Does Caffeine increase Breast Cancer Risks?

Breast cancer is a condition affecting, statistically, one of each eight women in the USA. It takes much time, commitment and money to treat it, while healing is generally possible only once the problem has been revealed at an early stage. Unfortunately, medical scientists failed to come up with a comprehensive list of causes by now. Still, a number of major risk factors are well known; they include:

  • an individual’s heredity and the history of getting the condition in the family;
  • an older age;
  • obesity;
  • alcohol addiction;
  • exposure to radiation, etc.

While some people believe coffee should be added to the list too, experts are more optimistic and do not support this attitude.

What Studies Say

As far back as in 1985, a study on the subject was conducted. Involving more than 3,000 women, it revealed no correlation between how much coffee a woman drank and her individual breast cancer risk index. More recently, a similar free research was conducted in Sweden in 2011. It focused on postmenopausal women and showed a decrease in the discussed measure as a result of drinking coffee. While the participators involved had to drink coffee in rather big amounts, the variation of the output parameter was only slight.

In 2013, an extensive research was conducted. It actually involved processing available data derived from several earlier studies on the subject. All in all, over 59,000 breast cancer events were investigated. This huge job resulted in findings supporting absence of any statistically significant correlation between drinking coffee and the danger for a woman to get breast cancer. The only practicable result was probably confirmation of the hypothesis that drinking coffee does reduce risks (even though to a slight extent) when it comes to female participators in a postmenopausal period. The findings are probably credible as they were confirmed once again during another study conducted in 2015. More frequent coffee drinking was correlated with lowering breast cancer risks. Giving preference to highly caffeinated sorts of the drink produced the same effect.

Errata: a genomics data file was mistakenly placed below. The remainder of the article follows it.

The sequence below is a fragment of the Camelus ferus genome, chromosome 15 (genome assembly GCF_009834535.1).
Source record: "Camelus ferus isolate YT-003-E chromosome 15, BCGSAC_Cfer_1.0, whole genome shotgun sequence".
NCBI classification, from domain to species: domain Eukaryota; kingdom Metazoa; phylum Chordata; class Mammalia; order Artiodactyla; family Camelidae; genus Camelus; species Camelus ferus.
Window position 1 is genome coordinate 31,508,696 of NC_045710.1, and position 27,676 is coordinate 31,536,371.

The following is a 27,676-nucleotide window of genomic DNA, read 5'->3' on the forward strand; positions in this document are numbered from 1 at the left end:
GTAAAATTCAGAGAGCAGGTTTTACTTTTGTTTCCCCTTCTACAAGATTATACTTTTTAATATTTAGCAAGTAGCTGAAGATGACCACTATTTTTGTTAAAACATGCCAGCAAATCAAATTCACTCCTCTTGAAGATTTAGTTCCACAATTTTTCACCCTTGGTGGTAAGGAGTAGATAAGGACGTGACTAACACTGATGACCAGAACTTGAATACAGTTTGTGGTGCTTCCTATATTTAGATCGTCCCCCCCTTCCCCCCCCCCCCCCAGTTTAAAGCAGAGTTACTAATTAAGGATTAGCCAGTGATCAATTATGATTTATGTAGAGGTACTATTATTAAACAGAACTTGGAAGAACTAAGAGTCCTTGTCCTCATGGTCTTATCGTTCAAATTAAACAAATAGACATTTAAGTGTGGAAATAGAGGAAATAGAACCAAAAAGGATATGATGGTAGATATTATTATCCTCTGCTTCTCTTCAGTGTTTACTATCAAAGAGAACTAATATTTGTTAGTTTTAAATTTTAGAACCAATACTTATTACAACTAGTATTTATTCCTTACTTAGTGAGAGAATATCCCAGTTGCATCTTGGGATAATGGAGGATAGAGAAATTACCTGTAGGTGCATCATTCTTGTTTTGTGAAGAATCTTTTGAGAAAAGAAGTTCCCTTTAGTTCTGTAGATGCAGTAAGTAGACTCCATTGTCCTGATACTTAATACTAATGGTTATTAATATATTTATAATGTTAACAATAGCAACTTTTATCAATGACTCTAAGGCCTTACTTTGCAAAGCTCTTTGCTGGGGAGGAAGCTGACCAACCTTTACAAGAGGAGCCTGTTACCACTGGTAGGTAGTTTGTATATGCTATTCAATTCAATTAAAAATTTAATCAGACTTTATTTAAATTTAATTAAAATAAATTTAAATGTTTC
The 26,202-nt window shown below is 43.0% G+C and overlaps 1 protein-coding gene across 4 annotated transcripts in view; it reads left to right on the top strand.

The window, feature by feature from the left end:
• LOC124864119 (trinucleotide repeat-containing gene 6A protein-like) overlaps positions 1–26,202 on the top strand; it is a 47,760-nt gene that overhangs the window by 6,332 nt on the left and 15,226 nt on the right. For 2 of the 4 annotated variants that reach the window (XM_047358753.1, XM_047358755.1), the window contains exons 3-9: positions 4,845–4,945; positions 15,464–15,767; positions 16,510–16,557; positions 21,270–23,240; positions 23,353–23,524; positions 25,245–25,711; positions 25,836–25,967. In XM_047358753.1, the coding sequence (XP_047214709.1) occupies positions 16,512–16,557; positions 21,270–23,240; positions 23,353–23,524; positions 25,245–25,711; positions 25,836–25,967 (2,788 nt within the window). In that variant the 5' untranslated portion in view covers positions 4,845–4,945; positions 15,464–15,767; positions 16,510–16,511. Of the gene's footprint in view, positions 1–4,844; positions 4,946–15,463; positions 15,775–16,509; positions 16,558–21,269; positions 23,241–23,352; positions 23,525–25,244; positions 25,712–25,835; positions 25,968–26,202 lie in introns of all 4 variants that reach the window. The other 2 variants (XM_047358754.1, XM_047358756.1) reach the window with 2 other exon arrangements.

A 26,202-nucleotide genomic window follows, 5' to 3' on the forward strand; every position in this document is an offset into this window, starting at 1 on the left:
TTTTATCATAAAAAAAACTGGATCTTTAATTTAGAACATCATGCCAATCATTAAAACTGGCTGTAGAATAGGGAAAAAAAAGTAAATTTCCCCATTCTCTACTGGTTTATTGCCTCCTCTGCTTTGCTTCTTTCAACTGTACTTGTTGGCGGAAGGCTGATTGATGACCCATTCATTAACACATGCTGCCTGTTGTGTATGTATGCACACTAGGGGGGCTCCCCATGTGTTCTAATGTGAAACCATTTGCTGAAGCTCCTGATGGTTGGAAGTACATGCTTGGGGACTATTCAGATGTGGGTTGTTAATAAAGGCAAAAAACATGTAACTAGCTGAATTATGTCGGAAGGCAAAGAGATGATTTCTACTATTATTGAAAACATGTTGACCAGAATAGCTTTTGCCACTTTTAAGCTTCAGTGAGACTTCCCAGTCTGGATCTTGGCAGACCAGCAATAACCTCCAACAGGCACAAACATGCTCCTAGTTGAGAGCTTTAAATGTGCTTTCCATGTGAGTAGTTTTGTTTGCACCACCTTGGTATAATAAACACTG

The Bottom Line


The findings described are quite practicable given the current background. The fact is that almost a half of adults in the United States, statistically, fall into a category of permanent coffee drinkers, which means they consume the product at least once a day. The average daily consumption amounts to three cups.

One promising conclusion we can take from the abovementioned topical studies is that the drink at least does not increase perils in terms of breast cancer. Quite the opposite, lower risks were associated with heavier coffee drinkers, specifically with women in a postmenopausal period. This is quite encouraging news.

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